first part dealt with the personality of von Ditman, whilst the second one dealt with the essence
of von Ditman's proposal. Both parts are approximately equal in size. In the first part, the
authors of the "Decision" tried, on the basis of Ditman's books and pamphlets, to
convince the reader that he was a total ignoramus in what they called science. Mainly they pointed
out some inaccuracies in Ditman's definitions of that or other disease86. As to the proposal itself, the
Council repeated the old fables on the oceans of water needed to prepare the 30th
dilution, which was considered by von Ditman as especially effective in the treatment of diphtheria. Again, the Council insisted that homeopathic
treatment cannot be effective on the ground of theoretical allegations and speculations only; the
mere thought of a possible examination of the method was refused with indignation.
The Medical Council [...] concludes:
- 1. Mr. Ditman does possess neither medical, nor even the preparatory training needed to observe
- 2. His allegations concerning a reliable healing effect of Mercurius cyanatus in diphtheria, do
not deserve any consideration.
- 3. From a scientific point of view, any attempt at proving the efficiency of homeopathic grains
of Mercurius cyanatus cannot represent any interest.
- 7. It would be desirable to attract the attention of the censure institutions to the
publications of Mr. Ditman [...] as the advertising instructions contained in them can deceive the
- Signed: The Chairman: E. Pelikan; [...]; Advisory members: N. Kozlov, N. Zdekauer, [...], Y.
One should pay attention, that among the persons who signed the "Decision", were 1.
The chairman Evgeny V. Pelikan (1824—1884), who was in the 1850s a physician in the
"Exemplary hospital" created by Martin Mandt (see the chapter "Homeopathic facilities") where pseudo-homeopathic (atomistic) treatment was
provided 2. Profs. N. Kozlov and N. Zdekauer, who twenty years before had proposed their own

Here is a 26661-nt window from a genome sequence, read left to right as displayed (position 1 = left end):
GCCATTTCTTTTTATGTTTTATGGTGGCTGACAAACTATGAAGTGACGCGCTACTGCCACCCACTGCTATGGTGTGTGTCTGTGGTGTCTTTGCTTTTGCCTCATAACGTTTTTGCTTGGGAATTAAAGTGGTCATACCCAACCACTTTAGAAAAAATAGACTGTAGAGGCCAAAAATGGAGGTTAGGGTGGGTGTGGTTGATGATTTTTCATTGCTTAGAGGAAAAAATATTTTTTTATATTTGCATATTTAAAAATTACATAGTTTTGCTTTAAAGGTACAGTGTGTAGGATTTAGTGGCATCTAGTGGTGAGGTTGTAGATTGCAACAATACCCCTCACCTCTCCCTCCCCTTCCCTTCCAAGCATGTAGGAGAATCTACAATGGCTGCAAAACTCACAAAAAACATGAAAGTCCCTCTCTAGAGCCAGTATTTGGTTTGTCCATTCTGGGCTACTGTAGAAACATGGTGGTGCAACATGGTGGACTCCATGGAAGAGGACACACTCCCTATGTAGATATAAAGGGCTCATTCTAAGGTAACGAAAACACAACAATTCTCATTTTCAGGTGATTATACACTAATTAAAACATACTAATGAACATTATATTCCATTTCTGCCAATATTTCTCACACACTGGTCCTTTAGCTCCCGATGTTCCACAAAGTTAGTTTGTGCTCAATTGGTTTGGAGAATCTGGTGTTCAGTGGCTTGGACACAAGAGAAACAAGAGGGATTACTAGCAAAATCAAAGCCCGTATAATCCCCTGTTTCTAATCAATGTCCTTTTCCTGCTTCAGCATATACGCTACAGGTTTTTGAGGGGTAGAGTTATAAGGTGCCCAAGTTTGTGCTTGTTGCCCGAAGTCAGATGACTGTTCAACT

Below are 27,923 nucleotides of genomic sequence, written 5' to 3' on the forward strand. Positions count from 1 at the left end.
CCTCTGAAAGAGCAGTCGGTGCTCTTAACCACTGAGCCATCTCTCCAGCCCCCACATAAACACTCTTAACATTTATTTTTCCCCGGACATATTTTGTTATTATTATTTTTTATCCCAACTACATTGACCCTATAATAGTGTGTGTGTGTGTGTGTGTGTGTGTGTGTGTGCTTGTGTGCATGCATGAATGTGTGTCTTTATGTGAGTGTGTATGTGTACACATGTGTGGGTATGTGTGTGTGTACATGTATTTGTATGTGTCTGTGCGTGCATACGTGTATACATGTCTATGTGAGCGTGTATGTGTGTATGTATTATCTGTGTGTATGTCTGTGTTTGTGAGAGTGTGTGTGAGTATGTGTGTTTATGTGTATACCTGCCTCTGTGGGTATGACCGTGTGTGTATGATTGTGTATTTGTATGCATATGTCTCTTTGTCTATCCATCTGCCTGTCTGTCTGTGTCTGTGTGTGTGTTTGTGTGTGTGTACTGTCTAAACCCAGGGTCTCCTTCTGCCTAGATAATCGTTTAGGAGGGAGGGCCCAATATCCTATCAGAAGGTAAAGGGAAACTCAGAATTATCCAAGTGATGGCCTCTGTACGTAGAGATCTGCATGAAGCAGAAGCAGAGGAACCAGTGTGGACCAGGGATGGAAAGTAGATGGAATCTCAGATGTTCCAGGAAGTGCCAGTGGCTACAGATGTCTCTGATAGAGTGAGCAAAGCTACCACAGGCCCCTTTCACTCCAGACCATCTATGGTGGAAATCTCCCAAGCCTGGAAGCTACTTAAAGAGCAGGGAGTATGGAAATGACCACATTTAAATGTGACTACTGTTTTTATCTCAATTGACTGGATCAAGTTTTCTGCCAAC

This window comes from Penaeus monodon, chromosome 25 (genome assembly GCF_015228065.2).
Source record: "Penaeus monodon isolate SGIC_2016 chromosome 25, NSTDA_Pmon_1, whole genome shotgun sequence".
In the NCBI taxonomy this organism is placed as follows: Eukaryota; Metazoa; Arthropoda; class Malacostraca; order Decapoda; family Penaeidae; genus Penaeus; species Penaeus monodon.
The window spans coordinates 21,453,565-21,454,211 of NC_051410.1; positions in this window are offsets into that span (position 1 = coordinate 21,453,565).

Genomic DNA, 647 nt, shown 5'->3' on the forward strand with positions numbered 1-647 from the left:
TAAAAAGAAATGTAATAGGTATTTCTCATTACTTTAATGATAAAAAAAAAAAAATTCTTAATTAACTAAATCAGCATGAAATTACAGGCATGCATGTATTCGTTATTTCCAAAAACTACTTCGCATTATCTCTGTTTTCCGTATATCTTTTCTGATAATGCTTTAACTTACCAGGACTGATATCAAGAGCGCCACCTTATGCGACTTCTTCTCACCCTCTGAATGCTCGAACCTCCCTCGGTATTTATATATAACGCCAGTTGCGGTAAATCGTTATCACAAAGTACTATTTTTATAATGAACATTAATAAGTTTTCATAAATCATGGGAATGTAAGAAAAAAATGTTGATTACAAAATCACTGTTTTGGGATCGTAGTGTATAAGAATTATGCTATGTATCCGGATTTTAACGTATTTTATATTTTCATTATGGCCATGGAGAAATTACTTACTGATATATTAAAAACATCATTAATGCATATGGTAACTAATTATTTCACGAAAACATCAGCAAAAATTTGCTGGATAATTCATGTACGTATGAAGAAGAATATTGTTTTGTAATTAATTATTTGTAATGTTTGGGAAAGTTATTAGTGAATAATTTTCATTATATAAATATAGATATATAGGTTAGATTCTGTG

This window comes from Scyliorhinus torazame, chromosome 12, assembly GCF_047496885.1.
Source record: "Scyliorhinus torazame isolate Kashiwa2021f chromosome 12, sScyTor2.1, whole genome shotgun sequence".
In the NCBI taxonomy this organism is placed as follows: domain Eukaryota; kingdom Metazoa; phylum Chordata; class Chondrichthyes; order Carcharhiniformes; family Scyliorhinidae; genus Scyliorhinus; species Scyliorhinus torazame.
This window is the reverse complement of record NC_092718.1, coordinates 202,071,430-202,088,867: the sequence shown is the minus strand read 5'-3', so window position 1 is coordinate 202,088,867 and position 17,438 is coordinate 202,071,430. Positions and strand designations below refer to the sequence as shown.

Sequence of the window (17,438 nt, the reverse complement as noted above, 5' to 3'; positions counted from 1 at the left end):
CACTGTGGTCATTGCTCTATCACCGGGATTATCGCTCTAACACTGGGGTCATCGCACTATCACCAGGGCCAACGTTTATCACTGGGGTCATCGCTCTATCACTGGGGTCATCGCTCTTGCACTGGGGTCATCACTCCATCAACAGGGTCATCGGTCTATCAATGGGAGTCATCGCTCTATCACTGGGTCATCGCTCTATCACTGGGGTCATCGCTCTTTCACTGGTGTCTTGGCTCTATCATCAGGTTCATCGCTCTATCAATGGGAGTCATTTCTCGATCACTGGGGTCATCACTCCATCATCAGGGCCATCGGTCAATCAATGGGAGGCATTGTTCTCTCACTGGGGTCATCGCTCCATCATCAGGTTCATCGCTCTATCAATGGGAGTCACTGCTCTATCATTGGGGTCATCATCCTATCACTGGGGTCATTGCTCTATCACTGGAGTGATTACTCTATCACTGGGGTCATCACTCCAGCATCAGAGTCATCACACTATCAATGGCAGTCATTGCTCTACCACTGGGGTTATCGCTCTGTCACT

program of "reconciliation" with homeopaths (see above) 3. Yacov Chistovich, whose
especially suspicious anti-homeopathic diary is analyzed in the chapter "Homeopathic
I have to mention that the authors of the "Decision" did not propose any other
treatment as an alternative to homeopathy. Corynebacterium diphtheriae was found by Klebs in 1883;
in 1884 Loeffler succeeded to grow this pathogenic organism artificially, whilst a more or less
reliable treatment was developed in the late 1880s and in the beginning of the 1890s. The first
successful treatment of diphtheria in Russia, based upon the latest scientific findings and
technologies (I mean anti-diphtheric serum), was provided by Prof. Georgy Gabrichevsky
(1860—1907) in a Moscow clinic in 1893—94, i.e., 11-12 years after the homeopaths had
proposed their own method of treatment. Thus, Russian regular medical profession rejected a
possible treatment, be it scientific or not, sufficiently effective or not, without testing it,
whilst "scientific" allopathic treatment was at that time non-existent. The fact that
allopaths, who enjoyed State support, were empowered to reject the proposals of the homeopaths
without any practical examination, was traditionally an especially painful point of Russian
homeopathy. Nevertheless, both the lack of any reliable treatment of diphtheria and the
understanding that the "Decision" was clearly written by a biased interest group, allowed
the Red Cross to provide homeopaths with a unit at an allopathic hospital. Then allopaths applied
another tactics: they did not refer patients to the homeopathic unit and thus forced its closing
(see the chapter "Homeopathic facilities").
Copyright © Alexander Kotok 2001
Mise en page, illustrations Copyright © Sylvain Cazalet 2001